Teen Librarian Toolbox
Inside Teen Librarian Toolbox

Take 5: Teens as Sci Fi Soldiers(ish) – When YA Lit meets The Bourne Identity or Red Dawn (or even 12 Monkeys)

When we read The Hunger Games, we like to think to ourselves that we know that would never happen – who sends kids out to kill? But the truth is, there are countries all over the world where children are in fact forced to become soldiers and fight for causes they know little about and are forced to serve at the whims of adults. But it can’t happen HERE we say – but what if it could? What if it did? Here’s a look at some cool science fiction stories where teens are manipulated by adults to become soldiers or mercenaries of some kind. They’re pretty cool books to read, but they also make us a little bit uncomfortable because we would like to think there is no possible way it could happen . . . but the truth is sometimes people in power will go to great lengths to keep that power. Like all good science fiction, these titles create absurd sounding scenarios to make us think about real world truths. And these titles ask us to think about things like free will and determination, nature vs. nurture, the role of government in our lives, and what lengths we are (and should be) willing to go to in order to keep ourselves – our country – safe.

I Become Shadow by Joe Shine
“Ren Sharpe was abducted at fourteen and chosen by the mysterious F.A.T.E. Center to become a Shadow: the fearless and unstoppable guardian of a future leader. Everything she held dear—her family, her home, her former life—is gone forever.” (Publisher’s description)

As an action/thriller, this is a fun story. There is a lot of interesting subtext about free will. I was surprised by some of the decisions characters made at the end, which would make for some great discussions. There is also some very interesting subtext about addiction that could make for great discussion. And of course it asks the age old question: what lengths should we go to in order to protect our future. This is an interesting read.

 

Uninvited by Sophie Jordan
When Davy Hamilton’s tests come back positive for Homicidal Tendency Syndrome (HTS)-aka the kill gene-she loses everything. Her boyfriend ditches her, her parents are scared of her, and she can forget about her bright future at Julliard. Davy doesn’t feel any different, but genes don’t lie. One day she will kill someone.”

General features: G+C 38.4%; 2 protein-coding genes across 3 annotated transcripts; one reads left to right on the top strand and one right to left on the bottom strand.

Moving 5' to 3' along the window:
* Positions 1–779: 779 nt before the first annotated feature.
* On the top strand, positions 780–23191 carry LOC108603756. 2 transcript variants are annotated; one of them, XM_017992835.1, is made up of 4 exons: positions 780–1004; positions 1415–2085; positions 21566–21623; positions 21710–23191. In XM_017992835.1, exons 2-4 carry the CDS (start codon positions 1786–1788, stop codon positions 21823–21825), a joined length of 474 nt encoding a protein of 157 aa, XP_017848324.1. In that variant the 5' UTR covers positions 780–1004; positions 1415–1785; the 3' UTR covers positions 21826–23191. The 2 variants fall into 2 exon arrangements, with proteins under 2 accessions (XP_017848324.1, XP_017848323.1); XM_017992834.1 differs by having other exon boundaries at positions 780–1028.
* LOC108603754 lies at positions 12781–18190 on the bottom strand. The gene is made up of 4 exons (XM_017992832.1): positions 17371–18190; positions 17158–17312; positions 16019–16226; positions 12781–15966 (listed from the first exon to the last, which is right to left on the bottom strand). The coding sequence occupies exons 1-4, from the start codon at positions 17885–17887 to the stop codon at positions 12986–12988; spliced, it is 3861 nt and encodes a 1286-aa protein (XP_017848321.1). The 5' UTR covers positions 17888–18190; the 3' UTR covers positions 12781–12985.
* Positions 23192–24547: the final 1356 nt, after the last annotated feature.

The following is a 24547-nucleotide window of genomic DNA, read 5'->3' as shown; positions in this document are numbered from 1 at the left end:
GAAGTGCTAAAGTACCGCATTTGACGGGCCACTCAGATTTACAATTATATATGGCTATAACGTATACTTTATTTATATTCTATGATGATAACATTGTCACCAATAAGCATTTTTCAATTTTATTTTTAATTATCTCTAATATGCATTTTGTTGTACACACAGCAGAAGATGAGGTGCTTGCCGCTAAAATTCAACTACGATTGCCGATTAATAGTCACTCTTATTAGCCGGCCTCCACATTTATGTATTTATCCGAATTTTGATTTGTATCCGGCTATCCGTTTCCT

I really like this book a lot. Because they fear she MIGHT in the future become violent, Davy is removed from her normal life and put in a situation with people who are in fact very violent. This is a look at the age old nature vs. nurture argument. It is also an interesting discussion about the prison system as every day we see minor offenders placed into jail who then become more violent offenders because they are forced to try and survive in the prison environment. And then there are some twists that make this book fit the list but I’m not going to elaborate. Just take my advice and read this book, it’s really good. The next book, Unleashed, comes out in February 2015 from Harper Teen. 

Tabula Rasa by Kristen Lippert-Martin
“Sixteen-year-old Sarah has a rare chance at a new life. Or so the doctors tell her. She’s been undergoing a cutting-edge procedure that will render her a tabula rasa—a blank slate. Memory by memory her troubled past is being taken away.” (Publisher’s description)

In my review earlier this month I note that there are a couple of flaws with this book, but in terms of readability it is a lot of fun. The tagline itself describes Tabula Rasa as The Bourne Identity meets Divergent. There are, once again, lots of interesting discussions to be had about science ethics, free will and autonomy, and the role that adults can play in the lives of teens. High on readability and survival, it’s a good read.

Blackout by Robison Wells
“Laura and Alec are trained terrorists.
Jack and Aubrey are high school students.
There was no reason for them to ever meet.

(Publisher’s description)

This is one of those books I really would have liked to have seen get more love; it is really under-rated. It’s got your post-apocalyptic virus plague scenario, a dystopian government, some X-men like superpowers, teens conscripted into government service, and a dash of terrorism mixed in to make it an almost perfect reflection of modern fears. In my earlier review I said, “Blackout definitely excels as a thriller.  I highly recommend this book.” So let’s give this book the love it deserves.

Reboot by Amy Tintera
“Five years ago, Wren Connolly was shot three times in the chest. After 178 minutes she came back as a Reboot: stronger, faster, able to heal, and less emotional. The longer Reboots are dead, the less human they are when they return. Wren 178 is the deadliest Reboot in the Republic of Texas. Now seventeen years old, she serves as a soldier for HARC (Human Advancement and Repopulation Corporation).” (Publisher’s description)